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“Wind, Earth, Water, Fire,” Rabbi Zecher’s Shabbat Awakenings

February 3, 2023 | 12 Shvat 5783

Welcome again to Shabbat Awakenings, a weekly reflection as we move toward Shabbat. You can listen to it as a podcast here.

This Shabbat and the beginning of next week mark two great events that occur which create a synergy of possibility. A new year combined with a new beginning brings new hope.

This coming week marks the holiday of Tu B’Shvat, the new year for trees and a summons for awareness of the earth and the care it needs. The Talmud (Rosh Hashanah) speaks of four new years. In Jewish tradition, their purposes vary with an eye toward repurposing ourselves.

It is curious we would have a holiday which celebrates fruit which comes from trees. Our first encounter with fruit did not go so well.

Back in the Garden of Eden, we had it all as we moved to the rhythms of the earth, tied to its growth and decay, rebirth and renewal. We wandered and wondered freely through a world animated by the Divine Presence. And then came that fateful (but delicious) bite and the seamless connection to the divine ruptured, sending humanity out into the world.

This was not a punishment rather it was a tikkun, an opportunity to repair. Just as human beings have the power to destroy, so too do we have the ability to heal. While the ground is blanketed with the whiteness of snow, the earth is making it possible for Spring: for rebirth and possibility. So we mark this moment in time in the Jewish cycle of the year.

And in the yearly cycle of the Torah reading, in a moment of great historical significance, redemption becomes possible.

As a people bound by servitude, the chains of slavery unlock as we make our way toward freedom. We pay close attention to how the elements of nature assist us.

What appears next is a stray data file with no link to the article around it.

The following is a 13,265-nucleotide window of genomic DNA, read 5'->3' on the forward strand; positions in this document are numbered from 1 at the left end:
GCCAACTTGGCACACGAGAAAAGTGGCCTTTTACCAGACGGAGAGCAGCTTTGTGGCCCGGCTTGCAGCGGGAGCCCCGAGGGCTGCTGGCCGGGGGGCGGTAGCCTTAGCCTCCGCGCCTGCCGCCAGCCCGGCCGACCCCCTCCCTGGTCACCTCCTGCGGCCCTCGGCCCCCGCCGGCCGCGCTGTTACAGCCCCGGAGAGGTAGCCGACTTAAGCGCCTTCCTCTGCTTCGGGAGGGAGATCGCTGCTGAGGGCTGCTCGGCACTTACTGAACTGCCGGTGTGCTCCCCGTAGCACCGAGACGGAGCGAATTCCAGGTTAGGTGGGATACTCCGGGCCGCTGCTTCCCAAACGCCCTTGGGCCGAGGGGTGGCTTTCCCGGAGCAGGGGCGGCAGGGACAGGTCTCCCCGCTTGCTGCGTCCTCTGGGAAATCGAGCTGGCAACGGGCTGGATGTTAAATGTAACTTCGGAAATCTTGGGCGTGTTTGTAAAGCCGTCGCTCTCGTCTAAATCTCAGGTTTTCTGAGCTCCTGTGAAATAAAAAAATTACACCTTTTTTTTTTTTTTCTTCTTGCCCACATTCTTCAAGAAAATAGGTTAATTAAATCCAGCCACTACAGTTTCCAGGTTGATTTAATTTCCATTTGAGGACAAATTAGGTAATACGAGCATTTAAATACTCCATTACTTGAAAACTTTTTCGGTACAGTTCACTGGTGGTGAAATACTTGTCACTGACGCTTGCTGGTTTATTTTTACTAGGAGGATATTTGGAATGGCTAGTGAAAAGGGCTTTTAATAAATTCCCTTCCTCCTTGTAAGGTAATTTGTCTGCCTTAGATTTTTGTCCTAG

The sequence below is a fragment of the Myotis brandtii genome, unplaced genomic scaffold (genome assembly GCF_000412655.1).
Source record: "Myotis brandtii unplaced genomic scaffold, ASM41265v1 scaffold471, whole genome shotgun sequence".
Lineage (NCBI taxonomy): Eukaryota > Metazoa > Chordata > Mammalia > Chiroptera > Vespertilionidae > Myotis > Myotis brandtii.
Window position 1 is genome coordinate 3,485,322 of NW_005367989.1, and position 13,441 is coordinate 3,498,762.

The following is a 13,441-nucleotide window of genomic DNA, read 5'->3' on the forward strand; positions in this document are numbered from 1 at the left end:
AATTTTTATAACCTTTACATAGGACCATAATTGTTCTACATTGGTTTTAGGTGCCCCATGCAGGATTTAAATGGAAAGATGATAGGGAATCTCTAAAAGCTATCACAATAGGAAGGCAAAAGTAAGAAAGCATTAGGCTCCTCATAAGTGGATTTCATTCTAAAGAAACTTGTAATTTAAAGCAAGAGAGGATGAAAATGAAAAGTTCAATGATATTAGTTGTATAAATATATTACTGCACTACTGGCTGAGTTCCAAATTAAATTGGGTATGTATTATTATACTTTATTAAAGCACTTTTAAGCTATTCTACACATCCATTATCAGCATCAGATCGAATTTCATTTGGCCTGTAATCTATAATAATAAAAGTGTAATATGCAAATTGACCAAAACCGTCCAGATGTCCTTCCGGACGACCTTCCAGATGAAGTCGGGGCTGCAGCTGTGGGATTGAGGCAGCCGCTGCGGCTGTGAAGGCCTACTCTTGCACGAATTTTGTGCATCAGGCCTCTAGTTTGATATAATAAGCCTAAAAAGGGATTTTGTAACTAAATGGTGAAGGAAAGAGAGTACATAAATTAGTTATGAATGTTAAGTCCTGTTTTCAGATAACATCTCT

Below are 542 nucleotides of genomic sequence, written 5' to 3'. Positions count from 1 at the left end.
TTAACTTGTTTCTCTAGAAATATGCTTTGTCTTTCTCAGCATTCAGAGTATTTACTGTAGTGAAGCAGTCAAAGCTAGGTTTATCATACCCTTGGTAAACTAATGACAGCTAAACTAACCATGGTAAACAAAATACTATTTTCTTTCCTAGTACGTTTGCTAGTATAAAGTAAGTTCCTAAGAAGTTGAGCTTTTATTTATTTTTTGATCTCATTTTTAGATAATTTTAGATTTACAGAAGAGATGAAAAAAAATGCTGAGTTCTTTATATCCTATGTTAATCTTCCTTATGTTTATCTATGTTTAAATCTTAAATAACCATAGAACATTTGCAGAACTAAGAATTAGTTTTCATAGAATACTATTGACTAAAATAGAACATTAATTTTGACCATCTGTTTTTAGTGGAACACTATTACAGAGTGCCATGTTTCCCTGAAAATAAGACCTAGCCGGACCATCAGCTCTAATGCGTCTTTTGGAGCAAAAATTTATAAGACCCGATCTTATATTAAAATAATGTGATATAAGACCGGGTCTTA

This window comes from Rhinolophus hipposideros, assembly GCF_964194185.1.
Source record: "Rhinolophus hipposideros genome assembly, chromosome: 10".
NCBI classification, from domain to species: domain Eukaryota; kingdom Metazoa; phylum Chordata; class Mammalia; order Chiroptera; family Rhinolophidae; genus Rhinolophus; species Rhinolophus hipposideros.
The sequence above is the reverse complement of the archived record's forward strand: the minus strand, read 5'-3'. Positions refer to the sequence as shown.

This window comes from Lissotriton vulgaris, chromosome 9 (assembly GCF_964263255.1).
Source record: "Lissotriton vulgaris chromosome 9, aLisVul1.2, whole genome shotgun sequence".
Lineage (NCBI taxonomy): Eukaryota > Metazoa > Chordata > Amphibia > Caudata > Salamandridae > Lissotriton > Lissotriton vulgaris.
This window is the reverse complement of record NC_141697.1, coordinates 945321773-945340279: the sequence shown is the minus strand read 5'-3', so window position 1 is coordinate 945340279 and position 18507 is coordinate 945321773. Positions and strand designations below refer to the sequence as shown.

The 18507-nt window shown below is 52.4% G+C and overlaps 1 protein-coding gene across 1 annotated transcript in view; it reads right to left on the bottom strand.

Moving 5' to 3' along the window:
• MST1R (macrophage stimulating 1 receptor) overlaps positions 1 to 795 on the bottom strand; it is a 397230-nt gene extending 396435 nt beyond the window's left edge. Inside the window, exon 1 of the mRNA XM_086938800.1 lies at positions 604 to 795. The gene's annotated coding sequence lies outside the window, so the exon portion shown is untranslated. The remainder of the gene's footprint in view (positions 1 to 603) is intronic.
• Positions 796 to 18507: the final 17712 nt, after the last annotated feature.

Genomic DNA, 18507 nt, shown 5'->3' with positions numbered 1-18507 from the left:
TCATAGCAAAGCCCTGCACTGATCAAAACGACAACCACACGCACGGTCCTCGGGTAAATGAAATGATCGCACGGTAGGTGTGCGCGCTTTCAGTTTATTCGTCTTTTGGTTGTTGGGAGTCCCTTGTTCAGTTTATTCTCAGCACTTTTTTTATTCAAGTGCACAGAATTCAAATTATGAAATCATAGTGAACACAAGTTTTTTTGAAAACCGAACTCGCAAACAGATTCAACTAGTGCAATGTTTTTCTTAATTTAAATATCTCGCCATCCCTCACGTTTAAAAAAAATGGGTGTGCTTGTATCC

Wind, earth, fire, and water come to our rescue in this sacred story.

ruah, a wind pushes the water to make a path for the Israelites:

“Then Moses held out his arm over the sea and Adonai drove back the sea with a strong east wind all that night…” (Exodus 14:21)

Between those parted waters, the dry ground lay beneath the Israelites as the passageway to freedom.

Betoch hayam bayabashah-within the water was the dry land, the earth. (Exodus 14:29)

The water is everywhere and forms a wall to their right and to their left, but the Egyptians are in hot pursuit. (14:29)

Fire forms another kind of wall between the frightened Israelites and their previous masters.

“At the morning watch, God looked down upon the Egyptian army

From a pillar of fire and cloud, and threw the Egyptian army into panic.” (Exodus 14:24)

And the waters again separate the Israelites from their enemies, drowning them as part of the drama of the story. ( Exodus 14:28)

The Israelites arrive to the other side, singing of their freedom in praise of God who has delivered them; in praise of the One who has created the power of nature to rescue them.

To sing, to express the song of the soul, is a true mark of freedom. Whenever Israel utters this song, we learn, throughout the generations, it is as if it is offered for the first time, new and renewed.

This week we have a new year for trees, for the blessings which come from the earth and a moment relived delivering us yet again toward redemption.

May each of these moments provide us strength as we embark on our own journey to a time of great promise freed from illness and despair.

Shabbat Shalom!

Originally shared January 29, 2021

Rabbi Elaine Zecher